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Summary of results of an international X-ray diffraction round robin for mineralogical analysis of iron ores

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Author M D Raven and S L Birch

Description

X-ray diffraction (XRD) is a well-recognised, invaluable tool to provide detailed mineralogical analysis on a wide range of applications. However, despite the wide use of XRD in many industries, there are currently few recognised standard methods for quantitative XRD analysis and none for the analysis of iron ore materials. An initial step towards preparing a standard method for XRD analysis of iron ores was to assess the current level of precision achievable by practitioners of the technique by organising an international round robin. Six Australian chemically certified iron ore reference materials were distributed to over 100 international participants. A summary of over 120 data sets from more than 80 participants is presented. Results show that a bewildering array of techniques for sample preparation, data collection, phase identification and quantification were used. The reported values for the main components (ie hematite, goethite, quartz and amorphous content) show not only extensive variability between participants but also within participants’ results for those who submitted multiple data sets. The disappointing low level of precision exhibited for a relatively simple mineral phase system indicates a strong requirement for development of a standardised procedure.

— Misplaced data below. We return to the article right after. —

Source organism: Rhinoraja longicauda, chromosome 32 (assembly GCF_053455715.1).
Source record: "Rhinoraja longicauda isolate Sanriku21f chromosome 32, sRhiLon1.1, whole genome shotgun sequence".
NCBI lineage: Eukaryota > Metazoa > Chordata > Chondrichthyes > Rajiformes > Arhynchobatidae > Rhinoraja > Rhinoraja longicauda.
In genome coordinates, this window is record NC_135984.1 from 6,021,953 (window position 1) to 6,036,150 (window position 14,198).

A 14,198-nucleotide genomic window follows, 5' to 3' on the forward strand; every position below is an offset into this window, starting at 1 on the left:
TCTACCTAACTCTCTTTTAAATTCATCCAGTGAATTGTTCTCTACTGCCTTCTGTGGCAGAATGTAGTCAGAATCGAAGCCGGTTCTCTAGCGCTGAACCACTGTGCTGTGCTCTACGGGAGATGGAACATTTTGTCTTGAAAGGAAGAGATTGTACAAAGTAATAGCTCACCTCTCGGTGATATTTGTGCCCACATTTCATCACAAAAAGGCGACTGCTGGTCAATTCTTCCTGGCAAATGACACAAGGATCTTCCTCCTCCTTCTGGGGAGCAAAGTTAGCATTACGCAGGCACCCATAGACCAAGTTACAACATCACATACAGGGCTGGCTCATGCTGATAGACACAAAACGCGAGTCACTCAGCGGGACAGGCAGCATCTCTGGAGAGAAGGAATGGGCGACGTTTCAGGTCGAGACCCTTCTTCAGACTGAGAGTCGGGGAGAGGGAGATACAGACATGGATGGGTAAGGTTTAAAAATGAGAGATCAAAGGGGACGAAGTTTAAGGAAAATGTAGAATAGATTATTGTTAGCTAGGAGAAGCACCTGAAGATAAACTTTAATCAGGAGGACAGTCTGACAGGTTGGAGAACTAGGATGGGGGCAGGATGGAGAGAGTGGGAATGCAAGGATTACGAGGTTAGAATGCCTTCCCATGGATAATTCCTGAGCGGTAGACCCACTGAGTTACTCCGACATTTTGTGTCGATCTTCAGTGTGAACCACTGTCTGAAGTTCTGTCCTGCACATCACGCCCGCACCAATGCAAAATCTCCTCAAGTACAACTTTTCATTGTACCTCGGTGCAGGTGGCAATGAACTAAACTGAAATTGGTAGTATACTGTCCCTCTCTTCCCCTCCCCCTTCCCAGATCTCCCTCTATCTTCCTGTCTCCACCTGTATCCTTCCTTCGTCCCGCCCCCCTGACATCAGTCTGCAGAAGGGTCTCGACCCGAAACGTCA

CITATION:

Raven, M D and Birch, S L, 2017. Summary of results of an international X-ray diffraction round robin for mineralogical analysis of iron ores, in Proceedings Iron Ore 2017, pp 599–604 (The Australasian Institute of Mining and Metallurgy: Melbourne).